The reality of virtual parliament is that it is easy to dodge accountability. Something that this government in particular likes to do. Even before the pandemic, the government was looking for ways to reduce the time it spent facing scrutiny. Photo credit: The Canadian Press/Adrian Wyld
In Ottawa, MPs are back in their respective ridings and things are quiet around the parliamentary precinct. A major shift from the past month from the late nights, even longer debates, and the game of partisan politics on full display. Though this year was different from the regular end of parliament as not all parliamentarians were in Ottawa.
In pre-COVID times, Ottawa would be filled from Monday to Friday with MPs from across Canada to handle the nation’s business. MPs would pack up as early as they could to catch a flight back to the riding on Fridays and try to find the latest flight that would have them arrive in Ottawa by 9am on Monday to maximize their time with constituents. Not a lifestyle for everyone, but when you enter public life, you have an expectation of what you are signing up for. Not to mention politicians are well compensated for their work, have a staff to support them and receive a healthy pension for their retirement.
Like many workplaces during COVID, the House of Commons and Senate reshaped what an average day looks like. Instead of MPs flying in each week, they were able to take place in debate from home. Politicians could join Zoom calls to meet for Questions Period, attend their committees and even vote on legislation. As the pandemic continued, the need for a virtual parliament was evident.
But as more and more workplaces return to the office, the Liberal government is hesitant to have MPs back in town for in-person sittings.
A week before the House of Commons wrapped up for the summer, the Liberal government snuck in a debate around extending virtual parliament. The Conservatives were quick to express their disagreement with the practice of virtual parliament, while the NDP were just as quick to support the extension.
The core of the government’s argument to extend Zoom parliament was based on the fact that the pandemic has not actually ended; so, MPs should be able to take part in the safety of their homes instead of having to travel to Ottawa each week. There is some merit to this argument, but in typical Liberal fashion, they have been travelling domestically to sell Canadians on their recent budget and shore up support before an election. Just last week, the Prime Minister and several of his senior ministers were travelling internationally, meeting with other international leaders and not following the COVID precautions that they happily preach about while in Canada.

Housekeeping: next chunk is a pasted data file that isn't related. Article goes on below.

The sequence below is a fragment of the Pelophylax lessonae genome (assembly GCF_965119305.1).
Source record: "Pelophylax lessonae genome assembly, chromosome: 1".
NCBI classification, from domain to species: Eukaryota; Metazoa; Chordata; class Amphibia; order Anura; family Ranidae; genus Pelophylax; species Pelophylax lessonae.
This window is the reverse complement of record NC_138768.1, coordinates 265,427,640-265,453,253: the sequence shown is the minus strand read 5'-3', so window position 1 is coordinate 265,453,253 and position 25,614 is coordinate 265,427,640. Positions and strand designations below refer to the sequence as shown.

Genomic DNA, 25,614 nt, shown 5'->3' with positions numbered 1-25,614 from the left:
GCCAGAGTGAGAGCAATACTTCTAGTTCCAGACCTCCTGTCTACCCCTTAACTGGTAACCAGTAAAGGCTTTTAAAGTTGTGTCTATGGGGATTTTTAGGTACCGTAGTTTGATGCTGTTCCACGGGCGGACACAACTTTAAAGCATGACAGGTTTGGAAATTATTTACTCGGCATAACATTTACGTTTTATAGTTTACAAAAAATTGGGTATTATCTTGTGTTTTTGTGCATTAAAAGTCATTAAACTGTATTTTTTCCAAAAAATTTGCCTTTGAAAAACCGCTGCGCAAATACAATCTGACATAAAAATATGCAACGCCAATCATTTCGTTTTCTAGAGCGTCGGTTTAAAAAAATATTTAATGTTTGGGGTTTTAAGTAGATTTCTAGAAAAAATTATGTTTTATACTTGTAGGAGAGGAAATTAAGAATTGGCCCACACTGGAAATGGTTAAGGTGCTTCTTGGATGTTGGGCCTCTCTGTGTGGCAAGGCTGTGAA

The reality of virtual parliament is that it is easy to dodge accountability. Something that this government in particular likes to do. Even before the pandemic, the government was looking for ways to reduce the time it spent facing scrutiny. Which is again fair, as it is easier to govern when there is no one to hold you accountable.
It is not unreasonable to expect parliamentarians to show-up in Ottawa for their job. It is also not unreasonable to expect them to take precautions while here, like wearing a mask, washing their hands and being safe. Parliament as an institution is one that is based on face-to-face interactions and conversation.
It is hard to get to know someone over Zoom. The person you meet on Zoom may not be the same person you get to meet when in person. For an MP, a large part of their job is relationship based and built upon meeting other MPs, ministers, and stakeholders. Pre-COVID, it was not uncommon for MPs to chat with ministers between votes or in the hallways about issues that their constituents were facing. Now, instead of having to be in the House, members of cabinet are whisked away by staff for virtual meetings in between votes.
An online parliament reinforces the idea that parliamentarians are just glorified parrots who will recite any line you put in front of them. Not holding in-person meetings removes the personal aspect that many politicians and good governments rely on. Having a pulse on the nation’s issues requires one to understand what the nation is thinking and coming together to find a solution, not sitting in a Lazy Boy reclining for Question Period.
By remaining in their local bubbles, parliamentarians are at risk of being caught in an echo chamber of their own ideas and will lose sight of truly national issues. It is noble of this government to make parliament more accessible and is something that all governments should thrive to do. It is important that Canada does not become more divisive. One way to do this is to have MPs back in Ottawa to find solutions to problems and not make more.
Daniel Perry is a consultant with Summa Strategies Canada, one of the country’s leading public affairs firms. During the most recent federal election, he was a regular panelist on CBC’s Power and Politics and CTV Morning Ottawa.